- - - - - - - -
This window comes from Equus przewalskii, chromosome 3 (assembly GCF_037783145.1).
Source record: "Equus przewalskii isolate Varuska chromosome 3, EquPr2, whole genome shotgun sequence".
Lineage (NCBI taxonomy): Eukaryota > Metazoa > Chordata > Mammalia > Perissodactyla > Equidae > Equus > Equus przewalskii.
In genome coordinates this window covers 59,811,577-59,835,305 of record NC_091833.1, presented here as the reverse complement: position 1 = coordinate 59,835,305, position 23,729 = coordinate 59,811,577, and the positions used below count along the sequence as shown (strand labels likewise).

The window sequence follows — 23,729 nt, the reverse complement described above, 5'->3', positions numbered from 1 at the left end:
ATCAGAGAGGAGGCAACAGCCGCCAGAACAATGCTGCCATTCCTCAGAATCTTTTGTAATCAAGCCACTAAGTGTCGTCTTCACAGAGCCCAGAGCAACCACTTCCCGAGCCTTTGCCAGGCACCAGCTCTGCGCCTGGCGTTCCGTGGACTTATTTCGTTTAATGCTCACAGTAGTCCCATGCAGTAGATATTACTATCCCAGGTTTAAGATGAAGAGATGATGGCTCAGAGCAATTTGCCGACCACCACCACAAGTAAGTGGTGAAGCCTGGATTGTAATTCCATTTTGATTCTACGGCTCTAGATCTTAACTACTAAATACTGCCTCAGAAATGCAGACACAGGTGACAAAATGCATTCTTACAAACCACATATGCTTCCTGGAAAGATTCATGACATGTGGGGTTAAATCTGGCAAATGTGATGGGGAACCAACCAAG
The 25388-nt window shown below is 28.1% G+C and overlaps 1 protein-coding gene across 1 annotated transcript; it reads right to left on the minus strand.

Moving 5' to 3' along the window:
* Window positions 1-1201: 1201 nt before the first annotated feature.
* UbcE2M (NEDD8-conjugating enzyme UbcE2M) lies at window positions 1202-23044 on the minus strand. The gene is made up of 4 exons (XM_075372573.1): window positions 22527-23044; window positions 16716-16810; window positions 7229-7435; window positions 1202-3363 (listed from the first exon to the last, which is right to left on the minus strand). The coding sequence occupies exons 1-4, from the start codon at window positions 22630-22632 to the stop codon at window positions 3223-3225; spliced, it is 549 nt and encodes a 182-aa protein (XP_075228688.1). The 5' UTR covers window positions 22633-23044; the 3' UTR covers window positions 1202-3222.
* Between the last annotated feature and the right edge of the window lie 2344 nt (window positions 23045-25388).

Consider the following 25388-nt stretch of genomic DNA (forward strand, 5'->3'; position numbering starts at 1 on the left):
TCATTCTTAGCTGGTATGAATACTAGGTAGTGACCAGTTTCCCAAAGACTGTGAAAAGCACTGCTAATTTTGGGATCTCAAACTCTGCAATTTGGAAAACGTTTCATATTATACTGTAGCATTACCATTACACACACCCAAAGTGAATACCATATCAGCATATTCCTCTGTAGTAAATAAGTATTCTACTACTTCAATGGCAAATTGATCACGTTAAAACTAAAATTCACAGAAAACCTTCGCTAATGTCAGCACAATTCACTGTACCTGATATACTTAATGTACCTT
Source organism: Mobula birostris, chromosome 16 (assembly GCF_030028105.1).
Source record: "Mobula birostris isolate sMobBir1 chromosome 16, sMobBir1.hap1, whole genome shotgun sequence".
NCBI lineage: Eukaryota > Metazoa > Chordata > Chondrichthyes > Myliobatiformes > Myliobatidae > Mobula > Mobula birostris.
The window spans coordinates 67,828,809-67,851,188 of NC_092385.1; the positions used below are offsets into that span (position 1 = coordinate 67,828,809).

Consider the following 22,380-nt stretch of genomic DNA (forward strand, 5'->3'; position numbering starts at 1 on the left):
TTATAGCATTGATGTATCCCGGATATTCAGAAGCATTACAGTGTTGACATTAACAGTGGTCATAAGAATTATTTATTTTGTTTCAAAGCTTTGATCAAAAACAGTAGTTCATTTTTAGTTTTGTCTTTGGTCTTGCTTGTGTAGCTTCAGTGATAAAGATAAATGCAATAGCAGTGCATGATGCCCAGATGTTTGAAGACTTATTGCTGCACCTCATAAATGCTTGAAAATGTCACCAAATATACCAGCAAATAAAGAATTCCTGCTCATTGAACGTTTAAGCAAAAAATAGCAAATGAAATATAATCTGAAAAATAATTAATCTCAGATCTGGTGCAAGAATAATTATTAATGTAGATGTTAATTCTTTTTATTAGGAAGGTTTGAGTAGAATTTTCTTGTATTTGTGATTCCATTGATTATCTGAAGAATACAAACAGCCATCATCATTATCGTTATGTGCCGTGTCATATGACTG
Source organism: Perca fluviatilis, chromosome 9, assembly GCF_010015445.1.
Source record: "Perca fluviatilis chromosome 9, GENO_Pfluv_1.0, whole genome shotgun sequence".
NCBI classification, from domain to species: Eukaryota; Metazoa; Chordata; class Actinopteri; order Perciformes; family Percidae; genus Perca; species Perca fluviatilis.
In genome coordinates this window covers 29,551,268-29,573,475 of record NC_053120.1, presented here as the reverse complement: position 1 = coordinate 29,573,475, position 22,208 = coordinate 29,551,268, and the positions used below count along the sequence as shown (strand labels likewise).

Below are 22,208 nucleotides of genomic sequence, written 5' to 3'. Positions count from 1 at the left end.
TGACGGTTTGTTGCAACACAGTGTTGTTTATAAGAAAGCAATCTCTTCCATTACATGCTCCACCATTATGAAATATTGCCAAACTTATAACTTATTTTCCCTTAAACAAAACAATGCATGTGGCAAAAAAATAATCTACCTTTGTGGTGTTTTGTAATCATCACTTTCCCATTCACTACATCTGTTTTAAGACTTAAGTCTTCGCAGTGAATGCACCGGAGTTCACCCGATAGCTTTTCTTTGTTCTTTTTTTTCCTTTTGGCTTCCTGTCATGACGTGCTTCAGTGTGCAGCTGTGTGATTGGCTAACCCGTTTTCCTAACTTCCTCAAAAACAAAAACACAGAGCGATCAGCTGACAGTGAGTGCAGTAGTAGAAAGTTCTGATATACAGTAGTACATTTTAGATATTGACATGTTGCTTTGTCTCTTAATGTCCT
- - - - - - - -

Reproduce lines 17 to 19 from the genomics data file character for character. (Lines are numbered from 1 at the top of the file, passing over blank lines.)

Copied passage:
The window spans coordinates 67,828,809-67,851,188 of NC_092385.1; the positions used below are offsets into that span (position 1 = coordinate 67,828,809).

Consider the following 22,380-nt stretch of genomic DNA (forward strand, 5'->3'; position numbering starts at 1 on the left):
TTATAGCATTGATGTATCCCGGATATTCAGAAGCATTACAGTGTTGACATTAACAGTGGTCATAAGAATTATTTATTTTGTTTCAAAGCTTTGATCAAAAACAGTAGTTCATTTTTAGTTTTGTCTTTGGTCTTGCTTGTGTAGCTTCAGTGATAAAGATAAATGCAATAGCAGTGCATGATGCCCAGATGTTTGAAGACTTATTGCTGCACCTCATAAATGCTTGAAAATGTCACCAAATATACCAGCAAATAAAGAATTCCTGCTCATTGAACGTTTAAGCAAAAAATAGCAAATGAAATATAATCTGAAAAATAATTAATCTCAGATCTGGTGCAAGAATAATTATTAATGTAGATGTTAATTCTTTTTATTAGGAAGGTTTGAGTAGAATTTTCTTGTATTTGTGATTCCATTGATTATCTGAAGAATACAAACAGCCATCATCATTATCGTTATGTGCCGTGTCATATGACTG